Here it is, the Optimistic Underground list of best ambient albums ever made. Inspired by all the discussion surrounding Pitchfork’s list of the genre, I decided to lay out my favorites. This is a sound that I’ve been in love with my whole life, so the only problem was narrowing it down.
Lots of people like ambient music for lots of reasons. Some love to fall asleep to it. Some are fascinated with the granular detail of slow songs. Some enjoy the way that it can dilate time, shifting perception for vast stretches of just being there.
I love it for all of these reasons, and for the way it can utterly transport my mind in a way that frees me to have breakthrough thoughts, little eurekas, the kind of ideas that spring up during a long bike ride or a mediation session. Ambient music is contemplative music, for all intents and purposes. It’s music to think about, and think to.
Update 8/18: I’m now organizing this list into chronological order based on some quality feedback from friends and readers. I think this will help give context to the music as we move through the years, giving a sense of narrative from the earliest releases to the latest. To be completely honest, I’m not sure why I chose random order when I first wrote this list – I’d like to send a message two years back to ask myself. I’ve learned even more in the time since, so I’ll likely bring future updates to this list.
In the meantime, I thank you for reading and I hope you find something new to love, maybe an entire genre. Some of these albums are definitely more canonical or officially beloved than others, but I consciously choose to ignore the popular, limiting narratives about the genre. The important thing is that these are all incredible works of music that deserve your attention, and that every piece here exemplifies a facet of ambient music, from its core to its outer fringes. Every single album here is a definitive example of the power and possibility of ambient music.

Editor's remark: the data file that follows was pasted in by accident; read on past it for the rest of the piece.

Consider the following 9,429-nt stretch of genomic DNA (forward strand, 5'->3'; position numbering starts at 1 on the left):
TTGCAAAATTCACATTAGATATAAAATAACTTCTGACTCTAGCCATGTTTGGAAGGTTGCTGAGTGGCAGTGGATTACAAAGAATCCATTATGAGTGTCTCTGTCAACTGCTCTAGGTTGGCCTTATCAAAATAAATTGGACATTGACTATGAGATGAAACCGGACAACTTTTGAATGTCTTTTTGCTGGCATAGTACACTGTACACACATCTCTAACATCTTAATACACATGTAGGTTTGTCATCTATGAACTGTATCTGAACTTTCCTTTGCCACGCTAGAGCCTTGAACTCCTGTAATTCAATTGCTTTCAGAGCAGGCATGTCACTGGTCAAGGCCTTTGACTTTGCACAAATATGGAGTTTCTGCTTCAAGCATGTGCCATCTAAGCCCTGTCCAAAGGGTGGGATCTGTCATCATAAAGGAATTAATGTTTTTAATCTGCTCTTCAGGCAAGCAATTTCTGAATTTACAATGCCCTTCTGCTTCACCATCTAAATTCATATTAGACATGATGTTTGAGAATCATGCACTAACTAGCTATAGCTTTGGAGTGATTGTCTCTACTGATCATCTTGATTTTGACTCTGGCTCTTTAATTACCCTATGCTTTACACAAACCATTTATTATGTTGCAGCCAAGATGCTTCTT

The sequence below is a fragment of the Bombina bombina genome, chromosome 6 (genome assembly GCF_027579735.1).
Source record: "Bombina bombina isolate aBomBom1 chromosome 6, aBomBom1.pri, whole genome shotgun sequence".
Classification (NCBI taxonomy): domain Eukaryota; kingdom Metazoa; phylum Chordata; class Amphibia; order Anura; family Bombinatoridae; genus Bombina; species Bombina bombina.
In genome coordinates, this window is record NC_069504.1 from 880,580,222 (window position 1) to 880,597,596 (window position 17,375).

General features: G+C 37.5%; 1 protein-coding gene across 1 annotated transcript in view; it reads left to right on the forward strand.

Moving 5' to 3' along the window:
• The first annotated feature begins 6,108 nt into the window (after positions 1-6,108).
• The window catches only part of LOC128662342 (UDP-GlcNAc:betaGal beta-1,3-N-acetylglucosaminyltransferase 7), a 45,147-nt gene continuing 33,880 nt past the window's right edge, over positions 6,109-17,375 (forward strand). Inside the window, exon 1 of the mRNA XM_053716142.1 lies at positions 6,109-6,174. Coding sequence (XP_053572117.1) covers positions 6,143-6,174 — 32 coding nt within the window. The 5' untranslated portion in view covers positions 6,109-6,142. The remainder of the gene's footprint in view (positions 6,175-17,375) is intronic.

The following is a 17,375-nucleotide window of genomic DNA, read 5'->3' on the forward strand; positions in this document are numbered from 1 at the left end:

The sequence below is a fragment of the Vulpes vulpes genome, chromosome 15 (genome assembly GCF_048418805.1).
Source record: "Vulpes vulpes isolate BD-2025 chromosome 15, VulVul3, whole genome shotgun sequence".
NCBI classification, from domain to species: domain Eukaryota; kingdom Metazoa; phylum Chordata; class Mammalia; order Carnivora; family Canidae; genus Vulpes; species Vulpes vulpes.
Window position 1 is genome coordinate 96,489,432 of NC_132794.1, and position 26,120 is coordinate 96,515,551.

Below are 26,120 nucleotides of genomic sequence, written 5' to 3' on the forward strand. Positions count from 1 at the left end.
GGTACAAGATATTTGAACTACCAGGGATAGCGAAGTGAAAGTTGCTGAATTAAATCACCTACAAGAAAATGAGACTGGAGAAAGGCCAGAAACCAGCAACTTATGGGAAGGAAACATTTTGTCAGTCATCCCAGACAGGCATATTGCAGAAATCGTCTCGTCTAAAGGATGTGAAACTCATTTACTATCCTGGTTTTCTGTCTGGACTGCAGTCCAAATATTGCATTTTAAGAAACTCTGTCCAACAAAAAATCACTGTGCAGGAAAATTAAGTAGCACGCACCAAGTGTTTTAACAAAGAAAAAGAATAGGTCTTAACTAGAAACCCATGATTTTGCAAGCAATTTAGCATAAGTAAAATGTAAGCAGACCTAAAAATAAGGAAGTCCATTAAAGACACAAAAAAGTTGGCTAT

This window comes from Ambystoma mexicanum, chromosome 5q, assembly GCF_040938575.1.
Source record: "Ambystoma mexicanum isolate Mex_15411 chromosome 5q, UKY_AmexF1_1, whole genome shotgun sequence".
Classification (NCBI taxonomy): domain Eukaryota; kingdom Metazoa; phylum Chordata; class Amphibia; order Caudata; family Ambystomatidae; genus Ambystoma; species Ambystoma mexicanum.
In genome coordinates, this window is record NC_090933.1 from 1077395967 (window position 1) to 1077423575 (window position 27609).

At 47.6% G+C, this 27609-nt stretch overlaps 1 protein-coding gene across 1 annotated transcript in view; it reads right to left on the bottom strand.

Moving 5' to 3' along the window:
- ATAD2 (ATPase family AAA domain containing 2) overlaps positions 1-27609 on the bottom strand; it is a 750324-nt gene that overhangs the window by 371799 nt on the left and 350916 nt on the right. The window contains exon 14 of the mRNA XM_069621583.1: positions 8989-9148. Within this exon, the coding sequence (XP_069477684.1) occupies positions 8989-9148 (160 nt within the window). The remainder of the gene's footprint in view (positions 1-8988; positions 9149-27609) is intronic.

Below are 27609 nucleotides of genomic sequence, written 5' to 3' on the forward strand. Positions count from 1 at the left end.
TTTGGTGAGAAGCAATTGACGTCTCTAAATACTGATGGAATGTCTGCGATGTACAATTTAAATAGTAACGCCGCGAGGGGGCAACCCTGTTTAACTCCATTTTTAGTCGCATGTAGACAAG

For more exploration, try the 32 Best Dub Techno Albums and Every David Bowie Album Ranked lists or see the Optimistic Underground best of the year collection for a load of gems.
On with the list. These are the best ambient albums ever made:
I haven’t posted a weekly update in a while, so it’s about time. A lot happened, but I’ll stick to the highlights.
I hung out in wine country, biked about 500 miles, and finally saw my Japanese metal superheroes Boris in concert. Then I found myself on an extended deep dive into all the 60s jazz that I skipped over in the past. This total immersion is resulting in another evolution of taste.
Every once in a while, a great album by a favorite artist slips right by me. Nightvision is a perfect example. Mark Van Hoen released the album in November of 2015, and I stumbled upon it only this week. Van Hoen’s work has appeared on my best of lists and his former band, Seefeel, created some of my favorite music of all time. This was a huge oversight, as it turns out.
After just a few listens, I really wish I’d heard the album a few months ago. I have no doubt that it would have appeared somewhere on my best of 2015 list. Nightvision is frankly incredible.
In 2011, like every year since I’ve discovered how to harness the power of the internet (and a handful of discerning friends) to expand my horizons and unveil whole dimensions of music, has been an incredible year for listening: another slab in my monument to Why You Should Pay Attention. I held crushes on a number of albums and fell deeply in love with a select few. All deserve acknowledgement but only the most striking motivate me to gush at length. With a little luck, I can turn people on to something which will enrich their lives and change perceptions in small or significant ways. Or maybe even sell an album for one of these deserving artists!
Seefeel are an extraordinary, epoch-defining band, a group which one often finds name-checked in the write-ups of other essential music. Their debut album is a groundbreaking masterwork that exists far outside of time.